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Danish cellulosic biorefinery project receives €39M (US$53M) in EU funding

The European Commission has awarded €39 million (US$53 million) in funding from the NER300 program to Maabjerg Energy Concept towards the construction of a large-scale cellulosic biorefinery in western Denmark. Maabjerg Energy Concept is a consortium of companies: Energy company DONG Energy, enzyme producer Novozymes and local utilities Vestforsyning, Struer Forsyning and waste management company Nomi.

The NER300 program was set up to act as a vehicle to develop environmentally safe carbon capture and storage (CCS) and innovative renewable energy sources (RESs) technologies on a commercial scale within the European Union.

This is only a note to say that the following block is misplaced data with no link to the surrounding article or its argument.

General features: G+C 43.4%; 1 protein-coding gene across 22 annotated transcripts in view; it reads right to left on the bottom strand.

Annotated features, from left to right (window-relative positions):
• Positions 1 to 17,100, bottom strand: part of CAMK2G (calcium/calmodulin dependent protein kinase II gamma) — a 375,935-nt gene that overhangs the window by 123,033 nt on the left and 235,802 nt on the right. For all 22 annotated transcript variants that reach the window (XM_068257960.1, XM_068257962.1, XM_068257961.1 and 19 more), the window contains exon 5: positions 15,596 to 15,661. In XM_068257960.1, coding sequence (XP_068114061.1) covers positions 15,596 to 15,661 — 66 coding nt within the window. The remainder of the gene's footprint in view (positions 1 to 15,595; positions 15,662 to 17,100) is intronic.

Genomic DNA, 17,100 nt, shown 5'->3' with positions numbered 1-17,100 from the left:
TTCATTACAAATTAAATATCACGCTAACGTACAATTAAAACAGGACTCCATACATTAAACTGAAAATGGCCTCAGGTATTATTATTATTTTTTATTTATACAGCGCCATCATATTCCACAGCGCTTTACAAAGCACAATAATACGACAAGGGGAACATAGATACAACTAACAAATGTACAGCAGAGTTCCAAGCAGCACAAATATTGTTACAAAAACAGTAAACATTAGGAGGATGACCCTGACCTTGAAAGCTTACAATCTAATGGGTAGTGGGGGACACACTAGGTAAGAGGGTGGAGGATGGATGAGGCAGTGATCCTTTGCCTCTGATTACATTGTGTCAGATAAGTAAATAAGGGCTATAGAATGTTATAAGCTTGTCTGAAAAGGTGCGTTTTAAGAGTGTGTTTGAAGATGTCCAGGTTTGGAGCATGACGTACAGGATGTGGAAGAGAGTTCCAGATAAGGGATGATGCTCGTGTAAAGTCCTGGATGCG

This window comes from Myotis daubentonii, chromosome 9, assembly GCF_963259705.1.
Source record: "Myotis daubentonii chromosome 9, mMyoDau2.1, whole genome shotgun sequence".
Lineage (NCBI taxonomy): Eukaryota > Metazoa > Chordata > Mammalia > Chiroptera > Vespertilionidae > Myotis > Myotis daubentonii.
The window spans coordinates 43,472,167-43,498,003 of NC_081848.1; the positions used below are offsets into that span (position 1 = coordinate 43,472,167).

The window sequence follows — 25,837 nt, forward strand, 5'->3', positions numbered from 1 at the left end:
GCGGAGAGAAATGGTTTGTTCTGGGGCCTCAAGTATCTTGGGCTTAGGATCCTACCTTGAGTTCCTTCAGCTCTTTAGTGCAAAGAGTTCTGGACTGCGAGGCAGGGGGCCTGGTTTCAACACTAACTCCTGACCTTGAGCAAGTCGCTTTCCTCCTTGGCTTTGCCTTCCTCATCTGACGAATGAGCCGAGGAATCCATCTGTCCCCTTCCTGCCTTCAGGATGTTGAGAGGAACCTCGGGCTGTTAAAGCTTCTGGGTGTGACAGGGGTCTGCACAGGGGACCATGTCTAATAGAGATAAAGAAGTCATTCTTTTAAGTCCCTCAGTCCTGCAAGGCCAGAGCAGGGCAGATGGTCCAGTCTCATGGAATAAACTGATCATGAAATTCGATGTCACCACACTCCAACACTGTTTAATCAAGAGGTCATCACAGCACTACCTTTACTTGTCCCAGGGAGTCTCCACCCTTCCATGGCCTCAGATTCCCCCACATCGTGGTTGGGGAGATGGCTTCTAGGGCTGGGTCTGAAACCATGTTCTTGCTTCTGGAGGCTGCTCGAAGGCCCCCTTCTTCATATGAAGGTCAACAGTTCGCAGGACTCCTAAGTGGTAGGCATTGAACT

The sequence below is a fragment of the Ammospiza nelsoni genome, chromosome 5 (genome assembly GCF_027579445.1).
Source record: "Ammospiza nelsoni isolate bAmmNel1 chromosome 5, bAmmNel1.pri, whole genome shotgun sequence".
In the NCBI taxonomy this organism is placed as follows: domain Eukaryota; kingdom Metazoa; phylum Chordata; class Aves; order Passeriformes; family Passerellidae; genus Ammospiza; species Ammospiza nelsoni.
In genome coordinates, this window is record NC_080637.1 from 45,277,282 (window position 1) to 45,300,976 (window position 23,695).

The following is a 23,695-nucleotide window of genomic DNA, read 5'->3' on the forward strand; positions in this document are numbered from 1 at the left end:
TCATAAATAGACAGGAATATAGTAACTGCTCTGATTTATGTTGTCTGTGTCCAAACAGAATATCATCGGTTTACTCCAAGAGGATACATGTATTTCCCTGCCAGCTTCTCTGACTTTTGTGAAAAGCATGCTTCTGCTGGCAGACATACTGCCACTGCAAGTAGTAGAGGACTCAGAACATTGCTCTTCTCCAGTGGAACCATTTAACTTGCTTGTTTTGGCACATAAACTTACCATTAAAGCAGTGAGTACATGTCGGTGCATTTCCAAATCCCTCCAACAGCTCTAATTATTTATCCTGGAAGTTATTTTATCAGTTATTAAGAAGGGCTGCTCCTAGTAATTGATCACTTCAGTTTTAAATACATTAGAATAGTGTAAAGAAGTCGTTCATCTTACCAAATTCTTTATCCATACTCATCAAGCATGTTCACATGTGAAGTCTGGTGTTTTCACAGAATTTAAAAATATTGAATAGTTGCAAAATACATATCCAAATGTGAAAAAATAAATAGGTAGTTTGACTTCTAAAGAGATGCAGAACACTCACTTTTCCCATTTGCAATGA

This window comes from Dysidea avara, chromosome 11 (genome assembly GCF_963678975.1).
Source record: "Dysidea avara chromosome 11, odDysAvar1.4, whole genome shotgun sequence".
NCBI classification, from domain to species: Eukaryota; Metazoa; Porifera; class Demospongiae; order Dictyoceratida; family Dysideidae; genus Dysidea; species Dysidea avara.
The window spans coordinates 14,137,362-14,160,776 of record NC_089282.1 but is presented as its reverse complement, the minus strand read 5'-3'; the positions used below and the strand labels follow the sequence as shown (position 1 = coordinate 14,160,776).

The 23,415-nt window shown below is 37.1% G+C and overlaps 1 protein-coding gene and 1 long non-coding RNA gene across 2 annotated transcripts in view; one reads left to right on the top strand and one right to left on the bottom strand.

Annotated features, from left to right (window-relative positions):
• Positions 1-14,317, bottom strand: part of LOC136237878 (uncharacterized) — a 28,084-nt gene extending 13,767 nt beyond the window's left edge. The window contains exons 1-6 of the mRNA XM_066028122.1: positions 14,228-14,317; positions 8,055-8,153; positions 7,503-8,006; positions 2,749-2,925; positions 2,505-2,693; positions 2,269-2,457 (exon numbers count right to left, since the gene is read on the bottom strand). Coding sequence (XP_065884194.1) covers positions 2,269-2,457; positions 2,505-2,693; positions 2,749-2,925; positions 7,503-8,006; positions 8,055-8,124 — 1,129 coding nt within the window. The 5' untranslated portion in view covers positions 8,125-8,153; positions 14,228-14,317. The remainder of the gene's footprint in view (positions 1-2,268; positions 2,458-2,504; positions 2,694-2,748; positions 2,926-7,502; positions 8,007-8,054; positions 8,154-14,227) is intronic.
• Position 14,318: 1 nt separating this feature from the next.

EU funding is a crucial step. But we also need to be sure we can sell the 80 million liters [21 million gallons US] of 2nd generation bioethanol that we plan to make, before we give the go-ahead for construction of our bioethanol plant. To ensure that, we need a political and legal framework setting a minimum level of 2nd generation biofuel additives in gasoline.

—Jørgen Udby, Chairman of the board for the consortium

The EU’s decision to set a minimum level of 0.5% 2G additives by 2020 is a good start, with possibilities for member states to raise the bar, Udby said.

Currently, most of the 1st generation bioethanol used in European gasoline blends is imported—often made by US corn or South American sugar cane.

The partners behind the Maabjerg Energy Concept consortium are currently working on the third and final version of the project business plan.

It looks like we won’t need further funding, apart from the NER300 award, so all we need now is for EU member states to set ambitious goals for 2nd generation biofuel additives and a Danish legal framework for large scale production of bioethanol.

—Jørgen Udby


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